The papers located in the Manuscripts Department occupy 21.5 linear feet of shelving space and consist of about 1,565 discrete items. Their organization and the details of their contents are fully described in the Inventory of the Papers, which is accessible on the website of the Manuscripts Department.
The papers include manuscript and/or typescript notes, drafts, and various stages of production and proof of all of the author's major writings and a substantial portion of his shorter fiction and essays. Significant materials relating to his unpublished writings are also present, notably fragments of a journal and notes concerning his early novel The Charterhouse (early 1950s), and the typescript of another apprentice novel, The Gramercy Winner (1950s).
The papers also contain a large section of correspondence, consisting of about 650 items, dating from 1951 to 1990. Notable among these are a series of seventy letters, notes, and cards written by Percy to his lifelong friend Shelby Foote between 1960 and 1982 and later returned by Foote. These contain, along with important biographical information, significant discussions of the various writing projects of the two authors. There is also an important series of letters from Caroline Gordon, dating from the early 1950s, discussing Percy's early efforts at writing fiction and specifically his first apprentice novel, The Charterhouse. Also included in this section of the papers are letters from Cleanth Brooks, Jacques Maritain, Thomas Merton, Flannery O'Connor, Louis P. Simpson, Allen Tate, and Eudora Welty.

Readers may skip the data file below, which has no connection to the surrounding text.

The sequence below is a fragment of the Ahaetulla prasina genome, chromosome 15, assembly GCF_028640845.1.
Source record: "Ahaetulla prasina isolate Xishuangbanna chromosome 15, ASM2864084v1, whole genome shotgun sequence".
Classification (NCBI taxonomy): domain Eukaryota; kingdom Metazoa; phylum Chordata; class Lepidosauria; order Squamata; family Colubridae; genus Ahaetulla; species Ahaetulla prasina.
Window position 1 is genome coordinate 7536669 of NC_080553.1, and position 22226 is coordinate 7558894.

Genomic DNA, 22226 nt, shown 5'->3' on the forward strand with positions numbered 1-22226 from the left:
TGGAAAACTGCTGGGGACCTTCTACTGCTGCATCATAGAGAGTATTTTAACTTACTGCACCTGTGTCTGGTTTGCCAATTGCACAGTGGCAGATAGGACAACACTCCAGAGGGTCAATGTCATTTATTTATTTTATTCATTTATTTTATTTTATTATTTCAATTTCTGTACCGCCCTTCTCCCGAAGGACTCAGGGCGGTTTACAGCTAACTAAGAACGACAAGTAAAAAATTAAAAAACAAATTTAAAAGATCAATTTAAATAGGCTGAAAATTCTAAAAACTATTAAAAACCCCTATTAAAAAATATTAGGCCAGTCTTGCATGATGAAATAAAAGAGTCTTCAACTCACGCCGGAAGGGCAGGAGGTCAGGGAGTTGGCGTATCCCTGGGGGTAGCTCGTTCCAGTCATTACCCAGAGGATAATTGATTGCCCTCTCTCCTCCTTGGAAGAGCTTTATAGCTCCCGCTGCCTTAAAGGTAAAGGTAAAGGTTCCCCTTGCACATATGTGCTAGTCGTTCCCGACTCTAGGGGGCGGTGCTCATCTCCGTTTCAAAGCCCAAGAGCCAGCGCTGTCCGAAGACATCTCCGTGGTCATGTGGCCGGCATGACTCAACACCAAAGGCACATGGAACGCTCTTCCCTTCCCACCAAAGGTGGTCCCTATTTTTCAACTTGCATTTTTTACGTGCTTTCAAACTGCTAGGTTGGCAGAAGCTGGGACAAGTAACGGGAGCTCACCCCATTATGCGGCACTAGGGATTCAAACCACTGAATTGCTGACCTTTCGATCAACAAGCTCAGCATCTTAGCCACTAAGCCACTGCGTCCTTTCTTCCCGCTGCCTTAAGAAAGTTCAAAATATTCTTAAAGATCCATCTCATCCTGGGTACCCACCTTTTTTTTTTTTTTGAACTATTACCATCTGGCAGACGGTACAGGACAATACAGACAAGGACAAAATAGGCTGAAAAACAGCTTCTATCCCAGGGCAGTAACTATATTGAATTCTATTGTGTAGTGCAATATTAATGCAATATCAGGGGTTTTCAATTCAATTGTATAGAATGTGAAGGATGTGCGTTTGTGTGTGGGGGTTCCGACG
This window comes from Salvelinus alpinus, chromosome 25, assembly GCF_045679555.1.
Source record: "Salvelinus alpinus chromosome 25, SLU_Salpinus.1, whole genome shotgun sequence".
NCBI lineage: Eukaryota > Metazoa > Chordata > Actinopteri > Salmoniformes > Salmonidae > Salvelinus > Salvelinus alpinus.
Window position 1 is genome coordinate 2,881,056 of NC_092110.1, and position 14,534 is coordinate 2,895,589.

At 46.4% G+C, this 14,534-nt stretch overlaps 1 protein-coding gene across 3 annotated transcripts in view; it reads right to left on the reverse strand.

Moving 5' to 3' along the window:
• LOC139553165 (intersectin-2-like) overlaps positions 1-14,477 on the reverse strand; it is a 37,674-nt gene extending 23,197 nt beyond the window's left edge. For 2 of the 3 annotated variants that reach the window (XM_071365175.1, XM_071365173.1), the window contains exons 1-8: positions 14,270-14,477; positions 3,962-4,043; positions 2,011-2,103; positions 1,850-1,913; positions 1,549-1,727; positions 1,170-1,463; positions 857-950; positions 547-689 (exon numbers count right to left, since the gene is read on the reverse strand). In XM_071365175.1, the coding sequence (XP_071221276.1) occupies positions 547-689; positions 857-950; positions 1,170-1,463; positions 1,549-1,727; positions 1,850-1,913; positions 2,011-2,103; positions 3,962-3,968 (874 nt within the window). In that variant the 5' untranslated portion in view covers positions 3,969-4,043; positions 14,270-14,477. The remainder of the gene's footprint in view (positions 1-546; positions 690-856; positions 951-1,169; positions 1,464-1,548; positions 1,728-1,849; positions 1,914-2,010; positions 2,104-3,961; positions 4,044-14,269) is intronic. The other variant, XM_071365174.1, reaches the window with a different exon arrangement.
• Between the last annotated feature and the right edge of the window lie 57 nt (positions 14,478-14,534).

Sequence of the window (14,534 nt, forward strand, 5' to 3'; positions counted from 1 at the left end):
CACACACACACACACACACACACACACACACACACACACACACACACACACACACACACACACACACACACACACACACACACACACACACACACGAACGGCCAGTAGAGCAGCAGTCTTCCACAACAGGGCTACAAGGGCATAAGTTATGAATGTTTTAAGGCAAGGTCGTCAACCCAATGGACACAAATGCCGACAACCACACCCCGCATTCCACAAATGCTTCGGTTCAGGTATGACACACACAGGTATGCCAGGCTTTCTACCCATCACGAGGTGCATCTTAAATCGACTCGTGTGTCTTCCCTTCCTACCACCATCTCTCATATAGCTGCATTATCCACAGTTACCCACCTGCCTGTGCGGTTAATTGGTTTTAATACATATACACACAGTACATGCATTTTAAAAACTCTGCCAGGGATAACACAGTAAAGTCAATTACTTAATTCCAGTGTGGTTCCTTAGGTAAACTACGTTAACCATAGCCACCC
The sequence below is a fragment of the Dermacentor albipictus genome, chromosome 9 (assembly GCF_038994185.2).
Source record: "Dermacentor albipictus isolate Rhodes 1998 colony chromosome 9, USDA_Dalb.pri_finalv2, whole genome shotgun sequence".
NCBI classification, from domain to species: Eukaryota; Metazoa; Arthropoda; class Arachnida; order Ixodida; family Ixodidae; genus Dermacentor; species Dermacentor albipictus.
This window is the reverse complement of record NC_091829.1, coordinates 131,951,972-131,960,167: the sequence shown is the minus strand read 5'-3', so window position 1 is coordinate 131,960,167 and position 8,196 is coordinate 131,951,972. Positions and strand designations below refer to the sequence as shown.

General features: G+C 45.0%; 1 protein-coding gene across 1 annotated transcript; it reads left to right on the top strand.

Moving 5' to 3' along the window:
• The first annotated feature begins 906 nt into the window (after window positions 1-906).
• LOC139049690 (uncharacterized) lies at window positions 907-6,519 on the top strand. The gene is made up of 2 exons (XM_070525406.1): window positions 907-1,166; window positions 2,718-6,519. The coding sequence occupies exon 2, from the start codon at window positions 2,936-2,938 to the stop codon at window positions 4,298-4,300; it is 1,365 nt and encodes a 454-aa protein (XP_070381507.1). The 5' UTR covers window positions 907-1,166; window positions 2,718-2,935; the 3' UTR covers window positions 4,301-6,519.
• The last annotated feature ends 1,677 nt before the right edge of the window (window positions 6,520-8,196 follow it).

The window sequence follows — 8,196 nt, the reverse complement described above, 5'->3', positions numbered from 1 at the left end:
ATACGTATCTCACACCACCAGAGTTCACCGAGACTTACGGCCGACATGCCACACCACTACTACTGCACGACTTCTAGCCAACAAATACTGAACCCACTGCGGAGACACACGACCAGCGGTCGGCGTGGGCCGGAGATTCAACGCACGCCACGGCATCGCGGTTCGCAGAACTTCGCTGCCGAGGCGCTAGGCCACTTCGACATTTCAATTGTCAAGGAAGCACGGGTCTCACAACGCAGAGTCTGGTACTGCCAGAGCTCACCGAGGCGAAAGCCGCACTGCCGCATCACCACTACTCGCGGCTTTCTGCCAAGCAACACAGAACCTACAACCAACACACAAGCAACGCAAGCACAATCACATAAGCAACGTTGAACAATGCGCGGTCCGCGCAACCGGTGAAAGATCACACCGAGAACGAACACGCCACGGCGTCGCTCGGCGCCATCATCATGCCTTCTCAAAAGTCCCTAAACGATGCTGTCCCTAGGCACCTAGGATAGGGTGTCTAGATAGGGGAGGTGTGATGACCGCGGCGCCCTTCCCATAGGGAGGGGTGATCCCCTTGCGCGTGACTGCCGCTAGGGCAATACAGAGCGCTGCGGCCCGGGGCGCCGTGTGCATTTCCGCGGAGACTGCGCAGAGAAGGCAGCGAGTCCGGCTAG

Another potentially very useful series consists of sixty-eight folders, each of them devoted to a specific subject and bearing the same titles originally assigned by the author. Many of these contain printed articles or clippings and are similar in content and value to the book materials in the Percy library (described below); others contain holograph notes on their subjects. A number of the folders reflect Percy's interests in selected literary authors. The folders on Albert Camus, Ernest Hemingway, Alain Robbe-Grillet, and Jean-Paul Sartre may have originated in his preparations for teaching at Louisiana State University in 1974-75 and would seem to complement the heavily annotated books by these authors in his library.
Among other papers in the collection is a photocopy of a typescript of John Kennedy Toole's Pulitzer Prize-winning novel, A Confederacy of Dunces. Toole's mother brought the copy to Percy a number of years after her son committed suicide. Much impressed by what he read, Percy helped secure its publication by Louisiana State University Press in 1980 and wrote an introduction for that edition. The papers also include photocopies of a very interesting series of letters between Toole and Robert Gottleib, an editor at Simon and Schuster, written between 1964 and 1966, reflecting the author's unsuccessful attempts to interest a publisher in his novel. It is not clear how these copies came to be in Percy's possession.
There are other collections in the Manuscripts Department of relevance to the study of the life and works of Walker Percy. Of particular interest are the papers of Percy's friends Shelby Foote (with 315 letters to Percy) and Robert Coles (to whom Percy dedicated The Thanatos Syndrome). Inventories of these collections are available in the Manuscripts Department and online (http://www.lib.unc.edu/mss/).